I believe the history of Christianity proves that Christians are most effective when advancing a positive premise and not a negative one. For example, we’re better at being “pro-life” than “anti-abortion.” We’re better at being “pro-family” than being “anti-same sex marriage.” And we’re better at grace than judgment (although there is certainly a time and place for both, but we seem more conditioned to advance the judgment without the grace).
Therefore, instead of arguing with ourselves about how much evil we’re allowed to be tainted with and still be considered good, or watering down our standards to find the candidate “that will do the least amount of damage,” why not assert a positive premise instead that takes the responsibility off of us and puts it on the candidate running for the job where it belongs?
Instead of the “lesser of two evils” or the candidate “that will do the least amount of damage,” why not rally people of moral conviction around “doing the most good that we can do?”
People of faith are called to advance righteousness, not regulate evil. When we’re doing the former and rejecting the latter we not only maintain our integrity – which is vitally important for any movement claiming to stand for virtue and objective truth – but also strategically positioning ourselves to engage in a principled incrementalism. The kind of incrementalism that has us persevering in the race set before us as we strive towards the ultimate goal of a more prosperous and virtuous society, as opposed to describing a win as losing by less than we had previously planned as we’ve been doing for a generation.
Too many people of faith tilt at windmills and believe they’re going to get back everything we’ve lost all at once by electing a heaven-born president the way the ancient Israelites once petitioned God for a king. And too many people of faith believe there’s no avoiding the iceberg straight ahead, so let’s just keep re-arranging the deck chairs on the Titanic. Respectfully, I disagree with both.
I no more believe God only works through the theologically precise then I do God no longer performs miracles. Some of my brethren self-righteously believe unless someone is perfect on every issue they can’t vote for them, without first asking themselves if they’re so sure of their own perfection. When they’re lying on a bed in the ER suffering a heart-attack, do they stop and demand the cardiologist on staff be a young earth creationist or five-point Calvinist before he treats them? Or are they more concerned with a cardiologist that can stop their heart from stopping?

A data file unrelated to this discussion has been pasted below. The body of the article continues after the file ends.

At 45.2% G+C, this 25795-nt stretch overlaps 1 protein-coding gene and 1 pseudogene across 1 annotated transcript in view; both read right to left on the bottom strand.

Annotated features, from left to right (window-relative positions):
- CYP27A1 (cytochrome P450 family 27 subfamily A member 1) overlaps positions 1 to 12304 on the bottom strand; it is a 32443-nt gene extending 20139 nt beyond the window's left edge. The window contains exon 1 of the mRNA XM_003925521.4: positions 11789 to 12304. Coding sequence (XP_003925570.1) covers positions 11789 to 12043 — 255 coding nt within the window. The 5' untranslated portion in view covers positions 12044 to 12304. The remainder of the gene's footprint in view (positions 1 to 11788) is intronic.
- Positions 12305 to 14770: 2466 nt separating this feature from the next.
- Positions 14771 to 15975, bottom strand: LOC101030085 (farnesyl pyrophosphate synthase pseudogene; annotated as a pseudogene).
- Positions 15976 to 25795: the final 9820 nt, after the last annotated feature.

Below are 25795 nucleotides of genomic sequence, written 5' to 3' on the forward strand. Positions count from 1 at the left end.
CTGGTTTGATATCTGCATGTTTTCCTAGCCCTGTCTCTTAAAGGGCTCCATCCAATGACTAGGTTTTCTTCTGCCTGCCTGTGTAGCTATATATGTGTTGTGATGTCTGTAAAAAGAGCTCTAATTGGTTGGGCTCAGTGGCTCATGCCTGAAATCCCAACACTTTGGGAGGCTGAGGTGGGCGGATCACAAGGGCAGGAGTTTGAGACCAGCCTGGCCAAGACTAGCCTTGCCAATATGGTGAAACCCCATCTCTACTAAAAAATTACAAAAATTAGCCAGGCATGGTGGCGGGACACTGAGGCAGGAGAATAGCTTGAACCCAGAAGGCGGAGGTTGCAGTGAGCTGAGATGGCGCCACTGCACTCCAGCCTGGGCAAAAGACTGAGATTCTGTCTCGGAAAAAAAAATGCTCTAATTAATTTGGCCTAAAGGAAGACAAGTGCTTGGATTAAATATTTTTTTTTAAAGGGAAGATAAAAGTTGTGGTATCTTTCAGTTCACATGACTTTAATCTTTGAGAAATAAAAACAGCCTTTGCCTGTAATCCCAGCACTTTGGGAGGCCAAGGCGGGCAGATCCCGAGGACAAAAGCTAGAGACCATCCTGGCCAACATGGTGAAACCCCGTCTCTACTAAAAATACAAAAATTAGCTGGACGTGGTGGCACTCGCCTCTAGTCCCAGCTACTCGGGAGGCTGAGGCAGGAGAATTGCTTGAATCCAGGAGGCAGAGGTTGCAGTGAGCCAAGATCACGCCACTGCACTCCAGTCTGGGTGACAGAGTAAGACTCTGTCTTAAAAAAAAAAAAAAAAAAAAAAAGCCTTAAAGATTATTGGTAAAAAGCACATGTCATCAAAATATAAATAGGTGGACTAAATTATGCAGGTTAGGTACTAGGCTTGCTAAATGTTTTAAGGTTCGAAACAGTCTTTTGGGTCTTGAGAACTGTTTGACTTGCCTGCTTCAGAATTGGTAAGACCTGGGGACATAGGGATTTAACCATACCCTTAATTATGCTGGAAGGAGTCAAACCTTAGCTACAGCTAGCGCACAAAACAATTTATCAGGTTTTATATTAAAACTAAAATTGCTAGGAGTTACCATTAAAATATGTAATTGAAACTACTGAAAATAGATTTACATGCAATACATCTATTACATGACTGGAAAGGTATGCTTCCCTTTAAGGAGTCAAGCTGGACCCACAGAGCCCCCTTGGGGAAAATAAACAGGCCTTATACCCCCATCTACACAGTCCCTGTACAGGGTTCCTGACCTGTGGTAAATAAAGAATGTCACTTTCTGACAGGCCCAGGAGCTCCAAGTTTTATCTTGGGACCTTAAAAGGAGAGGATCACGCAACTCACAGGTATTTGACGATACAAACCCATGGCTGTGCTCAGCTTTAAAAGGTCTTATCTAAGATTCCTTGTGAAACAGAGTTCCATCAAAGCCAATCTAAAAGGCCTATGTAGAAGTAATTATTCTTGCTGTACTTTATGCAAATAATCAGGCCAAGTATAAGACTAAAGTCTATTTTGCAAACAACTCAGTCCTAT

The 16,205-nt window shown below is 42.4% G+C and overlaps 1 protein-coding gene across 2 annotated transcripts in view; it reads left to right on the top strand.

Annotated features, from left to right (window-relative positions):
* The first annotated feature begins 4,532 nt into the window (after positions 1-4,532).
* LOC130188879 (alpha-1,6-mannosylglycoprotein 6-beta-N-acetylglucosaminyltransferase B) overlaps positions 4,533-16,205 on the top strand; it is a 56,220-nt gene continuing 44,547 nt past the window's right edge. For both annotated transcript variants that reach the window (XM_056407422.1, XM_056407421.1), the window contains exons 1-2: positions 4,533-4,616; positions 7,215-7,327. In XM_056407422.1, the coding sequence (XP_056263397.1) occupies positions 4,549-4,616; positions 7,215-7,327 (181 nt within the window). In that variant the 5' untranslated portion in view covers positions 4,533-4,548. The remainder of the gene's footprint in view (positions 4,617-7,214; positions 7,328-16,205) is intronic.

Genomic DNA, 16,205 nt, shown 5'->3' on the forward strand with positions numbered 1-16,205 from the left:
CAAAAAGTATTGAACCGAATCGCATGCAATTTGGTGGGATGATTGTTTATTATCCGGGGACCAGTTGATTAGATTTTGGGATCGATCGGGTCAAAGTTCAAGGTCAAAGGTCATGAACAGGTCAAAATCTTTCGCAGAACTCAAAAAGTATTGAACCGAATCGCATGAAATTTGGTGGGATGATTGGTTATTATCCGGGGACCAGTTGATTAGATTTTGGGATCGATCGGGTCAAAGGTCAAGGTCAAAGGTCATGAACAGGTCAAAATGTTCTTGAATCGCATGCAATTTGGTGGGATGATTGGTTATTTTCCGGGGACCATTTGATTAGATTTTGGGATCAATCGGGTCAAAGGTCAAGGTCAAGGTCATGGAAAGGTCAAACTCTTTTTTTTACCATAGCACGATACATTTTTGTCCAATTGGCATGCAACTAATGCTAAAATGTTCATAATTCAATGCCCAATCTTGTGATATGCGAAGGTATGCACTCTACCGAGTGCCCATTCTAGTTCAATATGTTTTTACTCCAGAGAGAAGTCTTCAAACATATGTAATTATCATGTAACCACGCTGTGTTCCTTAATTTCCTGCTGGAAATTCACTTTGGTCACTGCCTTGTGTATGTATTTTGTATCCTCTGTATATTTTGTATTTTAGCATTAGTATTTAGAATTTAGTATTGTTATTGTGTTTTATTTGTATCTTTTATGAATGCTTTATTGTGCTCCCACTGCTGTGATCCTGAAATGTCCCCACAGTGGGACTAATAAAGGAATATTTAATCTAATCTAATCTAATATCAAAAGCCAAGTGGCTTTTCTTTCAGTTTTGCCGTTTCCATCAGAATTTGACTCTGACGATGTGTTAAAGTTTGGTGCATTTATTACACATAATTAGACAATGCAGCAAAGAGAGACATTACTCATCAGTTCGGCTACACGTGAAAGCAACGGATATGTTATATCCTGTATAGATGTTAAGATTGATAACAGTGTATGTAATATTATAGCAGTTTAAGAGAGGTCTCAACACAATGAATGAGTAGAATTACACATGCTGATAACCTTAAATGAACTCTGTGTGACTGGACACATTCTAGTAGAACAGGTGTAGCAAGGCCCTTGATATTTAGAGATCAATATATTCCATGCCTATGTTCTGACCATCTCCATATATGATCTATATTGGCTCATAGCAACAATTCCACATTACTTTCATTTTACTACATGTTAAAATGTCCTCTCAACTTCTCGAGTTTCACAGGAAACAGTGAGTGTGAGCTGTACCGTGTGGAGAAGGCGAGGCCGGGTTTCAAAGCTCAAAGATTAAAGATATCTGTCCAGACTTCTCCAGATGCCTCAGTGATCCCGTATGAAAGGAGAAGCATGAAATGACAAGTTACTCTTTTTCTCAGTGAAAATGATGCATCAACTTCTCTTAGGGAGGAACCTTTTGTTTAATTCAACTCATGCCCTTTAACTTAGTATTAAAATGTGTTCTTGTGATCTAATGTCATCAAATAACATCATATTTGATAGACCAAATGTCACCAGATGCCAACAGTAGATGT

Meanwhile, others among us are so eager to win for the sake of winning they’re so willing to water down what they believe to the point that a win is really no win at all. Some of these people act as if they’ll give an account of their life in eternity to the Chairman of the Republican National Committee, and not their Creator. When they say grace around the dinner table they thank John Boehner for the food.
Both cases are childlike, either/or thinking. When we were children we thought, spoke, and reasoned as children. When we became adults we were called to set aside such childish things.
The world, and the people within it, is too complex to evaluate as such simpletons. The responsibility of self-government calls for more discernment than that. We need to judge others consistent with how we would like to be judged and how the God they swear their oath of office to will judge them. We need to vet them in the full context of their lives as a whole. Not just isolated moments we may agree or disagree with.
Granted, there are non-negotiables we can never compromise or excuse others for doing so regardless of the circumstances, and any wife or husband will tell you that one moment of unfaithfulness can undo a life of integrity. But at the same time we can’t act as if we don’t actually want candidates to change for the better if they want to.
A recent story I saw on television about the annual rating of automobiles illustrates the point I’m trying to make perfectly. The company based its ranking on vehicles by which ones were “the most reliable,” not the ones “that will do the least of damage” or are “the lesser of two evils.” Toyota was the only company to have two of the top five brands on the most reliable list, and I’m guessing Toyota would rather promote the idea they’re “the most reliable” as opposed to spending millions on television commercials celebrating their cars as “the one that will do the least amount of damage.”
If you were fighting for America to return to the principles and virtues that made her the greatest country on earth, wouldn’t you rather do the same?